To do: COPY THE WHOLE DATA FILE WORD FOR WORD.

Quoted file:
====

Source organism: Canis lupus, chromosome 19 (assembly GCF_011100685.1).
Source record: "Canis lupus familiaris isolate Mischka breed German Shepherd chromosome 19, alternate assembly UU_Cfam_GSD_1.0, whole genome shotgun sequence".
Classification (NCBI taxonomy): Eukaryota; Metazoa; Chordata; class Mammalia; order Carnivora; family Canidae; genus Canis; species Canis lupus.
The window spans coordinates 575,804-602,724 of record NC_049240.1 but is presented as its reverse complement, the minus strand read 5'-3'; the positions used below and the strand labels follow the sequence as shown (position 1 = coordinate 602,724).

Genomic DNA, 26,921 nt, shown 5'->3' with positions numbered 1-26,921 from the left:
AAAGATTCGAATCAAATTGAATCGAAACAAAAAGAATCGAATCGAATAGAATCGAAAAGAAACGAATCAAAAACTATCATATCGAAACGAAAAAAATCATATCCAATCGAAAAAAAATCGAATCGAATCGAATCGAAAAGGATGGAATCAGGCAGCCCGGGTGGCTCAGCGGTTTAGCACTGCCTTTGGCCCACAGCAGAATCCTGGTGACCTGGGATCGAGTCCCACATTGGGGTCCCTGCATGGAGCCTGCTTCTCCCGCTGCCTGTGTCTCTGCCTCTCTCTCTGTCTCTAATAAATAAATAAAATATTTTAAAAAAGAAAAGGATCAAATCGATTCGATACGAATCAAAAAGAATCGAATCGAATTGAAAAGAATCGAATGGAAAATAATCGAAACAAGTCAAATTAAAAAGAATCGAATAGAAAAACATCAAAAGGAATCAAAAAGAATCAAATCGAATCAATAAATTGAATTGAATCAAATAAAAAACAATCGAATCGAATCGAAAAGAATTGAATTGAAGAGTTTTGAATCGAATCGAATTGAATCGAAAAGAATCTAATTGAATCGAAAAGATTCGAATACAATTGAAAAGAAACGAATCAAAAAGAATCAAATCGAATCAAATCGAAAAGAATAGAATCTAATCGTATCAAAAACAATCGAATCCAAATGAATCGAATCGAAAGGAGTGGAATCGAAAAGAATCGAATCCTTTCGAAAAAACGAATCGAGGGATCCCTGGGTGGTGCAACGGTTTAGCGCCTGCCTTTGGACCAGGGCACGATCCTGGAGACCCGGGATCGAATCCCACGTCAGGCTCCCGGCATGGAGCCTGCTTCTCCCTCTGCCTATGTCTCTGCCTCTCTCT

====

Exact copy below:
Source organism: Canis lupus, chromosome 19 (assembly GCF_011100685.1).
Source record: "Canis lupus familiaris isolate Mischka breed German Shepherd chromosome 19, alternate assembly UU_Cfam_GSD_1.0, whole genome shotgun sequence".
Classification (NCBI taxonomy): Eukaryota; Metazoa; Chordata; class Mammalia; order Carnivora; family Canidae; genus Canis; species Canis lupus.
The window spans coordinates 575,804-602,724 of record NC_049240.1 but is presented as its reverse complement, the minus strand read 5'-3'; the positions used below and the strand labels follow the sequence as shown (position 1 = coordinate 602,724).

Genomic DNA, 26,921 nt, shown 5'->3' with positions numbered 1-26,921 from the left:
AAAGATTCGAATCAAATTGAATCGAAACAAAAAGAATCGAATCGAATAGAATCGAAAAGAAACGAATCAAAAACTATCATATCGAAACGAAAAAAATCATATCCAATCGAAAAAAAATCGAATCGAATCGAATCGAAAAGGATGGAATCAGGCAGCCCGGGTGGCTCAGCGGTTTAGCACTGCCTTTGGCCCACAGCAGAATCCTGGTGACCTGGGATCGAGTCCCACATTGGGGTCCCTGCATGGAGCCTGCTTCTCCCGCTGCCTGTGTCTCTGCCTCTCTCTCTGTCTCTAATAAATAAATAAAATATTTTAAAAAAGAAAAGGATCAAATCGATTCGATACGAATCAAAAAGAATCGAATCGAATTGAAAAGAATCGAATGGAAAATAATCGAAACAAGTCAAATTAAAAAGAATCGAATAGAAAAACATCAAAAGGAATCAAAAAGAATCAAATCGAATCAATAAATTGAATTGAATCAAATAAAAAACAATCGAATCGAATCGAAAAGAATTGAATTGAAGAGTTTTGAATCGAATCGAATTGAATCGAAAAGAATCTAATTGAATCGAAAAGATTCGAATACAATTGAAAAGAAACGAATCAAAAAGAATCAAATCGAATCAAATCGAAAAGAATAGAATCTAATCGTATCAAAAACAATCGAATCCAAATGAATCGAATCGAAAGGAGTGGAATCGAAAAGAATCGAATCCTTTCGAAAAAACGAATCGAGGGATCCCTGGGTGGTGCAACGGTTTAGCGCCTGCCTTTGGACCAGGGCACGATCCTGGAGACCCGGGATCGAATCCCACGTCAGGCTCCCGGCATGGAGCCTGCTTCTCCCTCTGCCTATGTCTCTGCCTCTCTCT